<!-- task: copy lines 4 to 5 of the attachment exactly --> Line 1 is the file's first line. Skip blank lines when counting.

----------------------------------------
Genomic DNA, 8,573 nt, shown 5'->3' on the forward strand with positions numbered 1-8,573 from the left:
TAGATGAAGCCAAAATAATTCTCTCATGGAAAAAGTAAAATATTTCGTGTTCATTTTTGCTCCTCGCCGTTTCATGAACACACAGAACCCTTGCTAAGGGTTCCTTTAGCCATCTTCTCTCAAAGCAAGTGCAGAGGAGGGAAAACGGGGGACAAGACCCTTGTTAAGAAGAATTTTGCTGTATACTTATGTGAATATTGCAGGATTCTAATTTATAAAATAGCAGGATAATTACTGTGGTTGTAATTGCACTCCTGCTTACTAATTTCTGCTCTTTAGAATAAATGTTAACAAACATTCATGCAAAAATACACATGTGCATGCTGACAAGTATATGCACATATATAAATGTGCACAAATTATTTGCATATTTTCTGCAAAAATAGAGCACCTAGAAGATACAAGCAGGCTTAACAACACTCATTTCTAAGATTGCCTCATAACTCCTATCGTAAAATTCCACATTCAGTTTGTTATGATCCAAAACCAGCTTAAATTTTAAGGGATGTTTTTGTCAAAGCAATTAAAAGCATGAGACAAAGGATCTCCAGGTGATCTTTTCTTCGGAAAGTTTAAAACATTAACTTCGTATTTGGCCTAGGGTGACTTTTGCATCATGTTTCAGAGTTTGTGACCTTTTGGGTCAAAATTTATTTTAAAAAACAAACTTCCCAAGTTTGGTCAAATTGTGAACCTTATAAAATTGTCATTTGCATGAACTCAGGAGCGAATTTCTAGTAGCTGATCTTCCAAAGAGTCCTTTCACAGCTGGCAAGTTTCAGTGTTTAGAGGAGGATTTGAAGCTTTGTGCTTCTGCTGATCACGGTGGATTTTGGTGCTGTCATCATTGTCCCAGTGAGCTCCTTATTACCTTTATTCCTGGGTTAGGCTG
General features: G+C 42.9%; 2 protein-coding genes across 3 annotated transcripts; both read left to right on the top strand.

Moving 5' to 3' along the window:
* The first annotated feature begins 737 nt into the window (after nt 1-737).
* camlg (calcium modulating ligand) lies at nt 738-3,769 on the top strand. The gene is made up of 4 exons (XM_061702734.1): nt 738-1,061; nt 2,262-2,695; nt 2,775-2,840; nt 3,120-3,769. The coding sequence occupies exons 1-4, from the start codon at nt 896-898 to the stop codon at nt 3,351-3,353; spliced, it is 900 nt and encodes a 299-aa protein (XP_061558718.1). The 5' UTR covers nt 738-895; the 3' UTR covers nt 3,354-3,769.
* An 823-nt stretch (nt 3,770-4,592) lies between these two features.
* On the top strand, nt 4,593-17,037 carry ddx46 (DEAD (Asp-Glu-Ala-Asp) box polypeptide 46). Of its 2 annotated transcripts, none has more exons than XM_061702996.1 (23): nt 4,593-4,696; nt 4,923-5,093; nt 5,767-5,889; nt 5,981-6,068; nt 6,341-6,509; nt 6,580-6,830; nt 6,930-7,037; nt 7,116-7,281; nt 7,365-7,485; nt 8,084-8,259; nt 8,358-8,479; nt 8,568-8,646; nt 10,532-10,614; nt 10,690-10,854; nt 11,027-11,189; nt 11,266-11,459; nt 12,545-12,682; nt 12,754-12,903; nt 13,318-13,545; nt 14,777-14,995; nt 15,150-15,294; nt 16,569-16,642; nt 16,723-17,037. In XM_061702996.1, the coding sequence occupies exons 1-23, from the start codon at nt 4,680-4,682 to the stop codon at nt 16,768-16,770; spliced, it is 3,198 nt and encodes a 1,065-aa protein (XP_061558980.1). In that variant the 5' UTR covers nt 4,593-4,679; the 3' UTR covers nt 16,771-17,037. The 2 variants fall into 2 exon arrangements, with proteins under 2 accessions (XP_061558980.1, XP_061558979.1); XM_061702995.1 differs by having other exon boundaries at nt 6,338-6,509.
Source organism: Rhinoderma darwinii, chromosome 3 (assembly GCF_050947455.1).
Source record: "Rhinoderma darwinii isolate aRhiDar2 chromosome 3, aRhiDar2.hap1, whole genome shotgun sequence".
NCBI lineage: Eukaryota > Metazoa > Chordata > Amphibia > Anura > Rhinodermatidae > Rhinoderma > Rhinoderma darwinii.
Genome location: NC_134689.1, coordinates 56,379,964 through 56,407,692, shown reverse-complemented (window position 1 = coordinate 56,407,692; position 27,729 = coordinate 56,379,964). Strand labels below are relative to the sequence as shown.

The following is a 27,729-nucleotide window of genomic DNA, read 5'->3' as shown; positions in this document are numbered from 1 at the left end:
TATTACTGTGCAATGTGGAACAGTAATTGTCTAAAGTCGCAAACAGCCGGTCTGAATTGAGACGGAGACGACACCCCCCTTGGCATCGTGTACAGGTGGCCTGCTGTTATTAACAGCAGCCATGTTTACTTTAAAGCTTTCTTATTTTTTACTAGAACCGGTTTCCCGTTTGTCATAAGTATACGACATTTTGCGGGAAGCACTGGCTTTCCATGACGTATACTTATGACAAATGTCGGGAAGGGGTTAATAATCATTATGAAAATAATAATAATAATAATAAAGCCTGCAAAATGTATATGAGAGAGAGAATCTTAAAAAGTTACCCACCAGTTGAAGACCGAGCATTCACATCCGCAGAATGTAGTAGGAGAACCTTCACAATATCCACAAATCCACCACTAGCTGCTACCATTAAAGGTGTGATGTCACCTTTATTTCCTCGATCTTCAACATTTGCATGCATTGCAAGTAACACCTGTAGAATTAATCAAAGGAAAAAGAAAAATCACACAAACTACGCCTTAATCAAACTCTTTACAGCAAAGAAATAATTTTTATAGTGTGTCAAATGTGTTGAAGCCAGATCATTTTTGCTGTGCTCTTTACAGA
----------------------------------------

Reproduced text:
Moving 5' to 3' along the window:
* The first annotated feature begins 737 nt into the window (after nt 1-737).